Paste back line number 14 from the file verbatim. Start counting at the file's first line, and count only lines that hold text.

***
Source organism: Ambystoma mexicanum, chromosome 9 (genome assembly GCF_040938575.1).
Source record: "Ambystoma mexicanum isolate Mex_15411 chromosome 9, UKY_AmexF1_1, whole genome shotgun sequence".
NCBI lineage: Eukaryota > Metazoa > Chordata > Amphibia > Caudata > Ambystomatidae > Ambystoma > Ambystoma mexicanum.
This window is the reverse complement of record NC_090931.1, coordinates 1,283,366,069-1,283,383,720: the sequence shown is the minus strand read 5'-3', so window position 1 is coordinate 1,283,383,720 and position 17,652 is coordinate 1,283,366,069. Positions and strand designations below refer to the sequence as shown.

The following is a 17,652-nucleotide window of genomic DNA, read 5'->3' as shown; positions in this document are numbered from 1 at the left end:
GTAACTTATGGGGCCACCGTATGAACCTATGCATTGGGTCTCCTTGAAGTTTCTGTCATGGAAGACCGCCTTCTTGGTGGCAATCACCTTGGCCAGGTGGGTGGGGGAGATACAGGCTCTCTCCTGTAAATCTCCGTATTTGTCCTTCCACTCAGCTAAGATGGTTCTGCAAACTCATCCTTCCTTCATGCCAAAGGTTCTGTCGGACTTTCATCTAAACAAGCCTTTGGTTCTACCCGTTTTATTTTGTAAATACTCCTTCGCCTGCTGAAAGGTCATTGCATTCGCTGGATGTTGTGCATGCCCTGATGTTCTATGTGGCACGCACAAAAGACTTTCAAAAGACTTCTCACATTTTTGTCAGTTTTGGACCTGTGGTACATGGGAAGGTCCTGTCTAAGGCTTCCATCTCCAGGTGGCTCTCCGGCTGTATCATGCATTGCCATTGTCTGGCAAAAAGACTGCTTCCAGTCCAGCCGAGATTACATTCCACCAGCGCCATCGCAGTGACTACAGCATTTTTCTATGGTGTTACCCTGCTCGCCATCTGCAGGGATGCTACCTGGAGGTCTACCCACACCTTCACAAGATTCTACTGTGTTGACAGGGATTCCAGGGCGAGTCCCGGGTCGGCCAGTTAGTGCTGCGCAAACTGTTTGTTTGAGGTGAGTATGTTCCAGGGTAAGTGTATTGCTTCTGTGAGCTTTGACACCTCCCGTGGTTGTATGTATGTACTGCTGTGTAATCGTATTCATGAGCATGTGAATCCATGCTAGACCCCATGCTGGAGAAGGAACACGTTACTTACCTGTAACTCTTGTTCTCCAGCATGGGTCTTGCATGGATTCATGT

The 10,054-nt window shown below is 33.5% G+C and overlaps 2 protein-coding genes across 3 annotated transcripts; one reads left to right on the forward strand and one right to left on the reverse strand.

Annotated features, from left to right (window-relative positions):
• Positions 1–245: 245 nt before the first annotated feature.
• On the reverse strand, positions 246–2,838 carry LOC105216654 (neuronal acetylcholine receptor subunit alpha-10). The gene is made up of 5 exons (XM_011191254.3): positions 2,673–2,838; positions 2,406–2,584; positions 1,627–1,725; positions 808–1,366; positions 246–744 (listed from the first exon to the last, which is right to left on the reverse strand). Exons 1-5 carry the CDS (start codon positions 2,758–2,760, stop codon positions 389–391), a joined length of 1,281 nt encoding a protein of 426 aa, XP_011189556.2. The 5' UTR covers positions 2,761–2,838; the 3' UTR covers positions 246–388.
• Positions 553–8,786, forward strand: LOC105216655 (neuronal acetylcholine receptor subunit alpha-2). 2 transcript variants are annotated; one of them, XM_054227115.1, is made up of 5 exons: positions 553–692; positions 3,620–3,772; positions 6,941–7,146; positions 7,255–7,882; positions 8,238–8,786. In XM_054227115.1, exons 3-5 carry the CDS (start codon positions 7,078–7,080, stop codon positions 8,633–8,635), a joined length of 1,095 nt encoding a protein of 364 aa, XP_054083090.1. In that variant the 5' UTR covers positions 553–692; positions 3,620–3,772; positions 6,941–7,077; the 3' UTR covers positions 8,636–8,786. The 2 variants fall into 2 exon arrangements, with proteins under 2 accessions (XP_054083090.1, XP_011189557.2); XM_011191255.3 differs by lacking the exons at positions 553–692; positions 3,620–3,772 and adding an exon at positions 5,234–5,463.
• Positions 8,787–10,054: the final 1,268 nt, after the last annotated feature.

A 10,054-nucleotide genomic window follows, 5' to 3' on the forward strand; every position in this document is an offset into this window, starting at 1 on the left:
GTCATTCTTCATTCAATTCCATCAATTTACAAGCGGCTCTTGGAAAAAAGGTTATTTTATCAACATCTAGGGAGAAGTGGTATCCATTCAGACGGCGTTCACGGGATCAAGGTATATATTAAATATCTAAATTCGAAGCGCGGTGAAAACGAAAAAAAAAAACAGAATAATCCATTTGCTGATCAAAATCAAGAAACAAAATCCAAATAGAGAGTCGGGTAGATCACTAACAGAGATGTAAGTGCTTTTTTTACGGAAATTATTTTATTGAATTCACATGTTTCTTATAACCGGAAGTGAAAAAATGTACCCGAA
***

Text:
GTCATTCTTCATTCAATTCCATCAATTTACAAGCGGCTCTTGGAAAAAAGGTTATTTTATCAACATCTAGGGAGAAGTGGTATCCATTCAGACGGCGTTCACGGGATCAAGGTATATATTAAATATCTAAATTCGAAGCGCGGTGAAAACGAAAAAAAAAAACAGAATAATCCATTTGCTGATCAAAATCAAGAAACAAAATCCAAATAGAGAGTCGGGTAGATCACTAACAGAGATGTAAGTGCTTTTTTTACGGAAATTATTTTATTGAATTCACATGTTTCTTATAACCGGAAGTGAAAAAATGTACCCGAA